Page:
TALLAHASSEE, Florida (CNN) -- The Florida House on Wednesday passed the Marjory Stoneman Douglas High School Public Safety Act, which includes several gun control measures.
The bill now goes to Gov. Rick Scott, who has expressed reservations about a provision that would allow some teachers and staff to carry weapons in schools.
"I've been clear, I don't think we ought to be arming teachers," Scott said earlier Wednesday.
Whether to sign the bill is an important political consideration for Scott, who is term-limited and is widely expected to challenge Florida's Democratic US senator, Bill Nelson, in the November midterm election. Florida's House and Senate are majority Republican, and their legislative session ends Friday.
Earlier in the day, he vowed to review the bill "line by line" before signing it. "The group that I'm going to be talking to -- the groups that I care most about right now because it impacted them so much -- is the families," Scott said.
Scott also concerned about waiting period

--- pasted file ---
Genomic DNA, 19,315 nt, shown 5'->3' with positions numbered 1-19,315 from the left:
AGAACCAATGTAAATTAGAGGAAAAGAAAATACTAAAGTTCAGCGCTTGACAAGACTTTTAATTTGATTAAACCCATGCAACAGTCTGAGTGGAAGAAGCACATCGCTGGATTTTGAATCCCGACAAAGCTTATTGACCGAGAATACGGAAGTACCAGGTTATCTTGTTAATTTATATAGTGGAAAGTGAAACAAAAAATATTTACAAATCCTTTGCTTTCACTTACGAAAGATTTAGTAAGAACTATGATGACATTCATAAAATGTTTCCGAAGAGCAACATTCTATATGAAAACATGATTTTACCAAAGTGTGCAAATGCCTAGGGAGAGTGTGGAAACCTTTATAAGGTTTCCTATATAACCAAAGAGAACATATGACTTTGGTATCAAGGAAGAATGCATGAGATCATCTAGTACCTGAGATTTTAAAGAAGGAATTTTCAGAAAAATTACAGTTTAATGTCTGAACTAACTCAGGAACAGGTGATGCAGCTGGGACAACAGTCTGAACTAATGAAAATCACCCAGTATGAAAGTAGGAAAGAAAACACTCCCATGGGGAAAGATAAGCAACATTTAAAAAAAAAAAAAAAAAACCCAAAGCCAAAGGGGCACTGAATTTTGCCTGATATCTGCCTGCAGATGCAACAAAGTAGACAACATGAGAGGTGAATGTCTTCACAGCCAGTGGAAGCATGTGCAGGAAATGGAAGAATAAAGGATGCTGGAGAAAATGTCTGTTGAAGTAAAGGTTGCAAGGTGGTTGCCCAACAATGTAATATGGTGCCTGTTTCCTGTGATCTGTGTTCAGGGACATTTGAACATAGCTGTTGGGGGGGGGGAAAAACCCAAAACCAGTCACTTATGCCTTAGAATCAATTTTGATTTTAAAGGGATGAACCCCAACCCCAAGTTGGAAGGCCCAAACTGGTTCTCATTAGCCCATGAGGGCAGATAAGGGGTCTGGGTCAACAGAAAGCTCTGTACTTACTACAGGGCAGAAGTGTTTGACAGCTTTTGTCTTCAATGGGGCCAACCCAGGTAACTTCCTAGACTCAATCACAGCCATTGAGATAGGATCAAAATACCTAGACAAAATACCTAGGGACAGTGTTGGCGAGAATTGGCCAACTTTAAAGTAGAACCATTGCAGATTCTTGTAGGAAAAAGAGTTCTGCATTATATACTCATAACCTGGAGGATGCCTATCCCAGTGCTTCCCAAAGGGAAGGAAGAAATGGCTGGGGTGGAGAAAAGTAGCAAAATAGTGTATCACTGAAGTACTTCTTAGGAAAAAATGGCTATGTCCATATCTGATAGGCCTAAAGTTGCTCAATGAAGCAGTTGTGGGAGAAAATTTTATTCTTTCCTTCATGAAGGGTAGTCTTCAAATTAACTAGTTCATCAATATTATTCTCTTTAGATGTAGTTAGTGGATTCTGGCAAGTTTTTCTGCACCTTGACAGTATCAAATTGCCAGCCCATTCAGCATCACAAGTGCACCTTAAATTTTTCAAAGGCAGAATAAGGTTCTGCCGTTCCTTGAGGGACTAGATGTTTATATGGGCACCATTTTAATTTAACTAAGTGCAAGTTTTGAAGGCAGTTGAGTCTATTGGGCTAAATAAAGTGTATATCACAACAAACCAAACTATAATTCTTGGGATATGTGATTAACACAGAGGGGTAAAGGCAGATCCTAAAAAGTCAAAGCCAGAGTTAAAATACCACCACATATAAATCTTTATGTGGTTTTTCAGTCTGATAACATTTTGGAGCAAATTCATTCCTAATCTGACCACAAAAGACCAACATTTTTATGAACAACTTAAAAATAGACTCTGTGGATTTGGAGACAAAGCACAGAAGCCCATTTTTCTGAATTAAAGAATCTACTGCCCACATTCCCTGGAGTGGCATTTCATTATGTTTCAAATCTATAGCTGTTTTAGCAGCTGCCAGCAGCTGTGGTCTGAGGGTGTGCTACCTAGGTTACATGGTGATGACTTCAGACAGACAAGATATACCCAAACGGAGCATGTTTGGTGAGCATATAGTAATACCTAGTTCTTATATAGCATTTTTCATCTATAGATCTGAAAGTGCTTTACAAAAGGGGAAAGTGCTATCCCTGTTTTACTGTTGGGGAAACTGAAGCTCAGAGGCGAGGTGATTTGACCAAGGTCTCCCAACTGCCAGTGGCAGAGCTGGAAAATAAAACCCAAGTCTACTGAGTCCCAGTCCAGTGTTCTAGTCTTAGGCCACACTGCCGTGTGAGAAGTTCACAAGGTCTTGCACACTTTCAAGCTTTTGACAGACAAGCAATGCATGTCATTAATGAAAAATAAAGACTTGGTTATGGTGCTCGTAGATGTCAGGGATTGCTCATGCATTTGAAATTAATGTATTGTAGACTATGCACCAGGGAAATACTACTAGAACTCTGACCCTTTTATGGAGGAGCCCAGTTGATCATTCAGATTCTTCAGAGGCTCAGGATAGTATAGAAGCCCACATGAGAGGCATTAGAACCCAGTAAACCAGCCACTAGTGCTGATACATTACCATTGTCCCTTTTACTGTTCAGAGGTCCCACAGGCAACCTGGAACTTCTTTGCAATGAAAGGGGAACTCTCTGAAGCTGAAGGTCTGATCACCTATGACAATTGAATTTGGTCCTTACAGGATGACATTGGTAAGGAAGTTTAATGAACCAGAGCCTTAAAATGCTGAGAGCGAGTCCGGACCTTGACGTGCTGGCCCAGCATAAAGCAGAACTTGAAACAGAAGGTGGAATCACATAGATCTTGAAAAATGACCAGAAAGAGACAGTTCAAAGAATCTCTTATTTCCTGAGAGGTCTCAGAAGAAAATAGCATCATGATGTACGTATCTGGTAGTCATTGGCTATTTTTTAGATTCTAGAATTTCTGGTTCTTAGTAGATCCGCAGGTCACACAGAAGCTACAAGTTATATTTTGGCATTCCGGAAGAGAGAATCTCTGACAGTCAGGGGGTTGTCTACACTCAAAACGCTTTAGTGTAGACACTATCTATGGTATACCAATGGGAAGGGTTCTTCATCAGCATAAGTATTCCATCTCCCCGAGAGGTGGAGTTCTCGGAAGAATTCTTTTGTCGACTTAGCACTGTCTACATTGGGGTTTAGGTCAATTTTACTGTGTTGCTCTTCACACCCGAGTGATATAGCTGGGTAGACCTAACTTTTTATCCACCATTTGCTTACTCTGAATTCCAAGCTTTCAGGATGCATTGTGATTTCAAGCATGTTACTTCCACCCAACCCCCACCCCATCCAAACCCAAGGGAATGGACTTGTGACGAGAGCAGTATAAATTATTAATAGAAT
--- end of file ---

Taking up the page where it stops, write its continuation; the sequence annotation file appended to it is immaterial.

The bill includes the following measures:
- Raise the age to purchase a firearm to 21 from 18;
- Require a three-day waiting period for firearm purchases, with some exceptions;
- Ban the sale or possession of bump fire stocks, which allow a semiautomatic weapon to fire more like an automatic weapon;
- Give law enforcement more authority to seize weapons and ammunition from those deemed mentally unfit or otherwise a threat;
- Provide additional funding for armed school resource officers and mental health services.
The state Senate on Monday amended the most contentious provision in the bill -- establishing a voluntary program that would allow school personnel to be armed? if they undergo 144 hours of training -- to address concerns raised by students, teachers, parents and Scott, who argued, "Teachers should teach."
Under the change, those who "exclusively perform classroom duties as classroom teachers" wouldn't be allowed to participate in the program. Teachers who perform additional duties, like coaching football or heading the drama club, would be allowed to participate, as would other school staff like administrators and cafeteria workers.
Shortly after the Senate limited which teachers would be allowed to be armed, the governor's office called the move "a step in the right direction," but by Tuesday night, Scott's office had restated his opposition.
Scott also expressed concern over the three-day waiting period included in the legislation, spokeswoman Schenone said Tuesday.
Students from Parkland, some of whom have become fierce advocates for gun control in the wake of the February 14 shooting that left 17 people dead, have demanded an assault weapons ban and have urged lawmakers not to allow the arming of teachers.?
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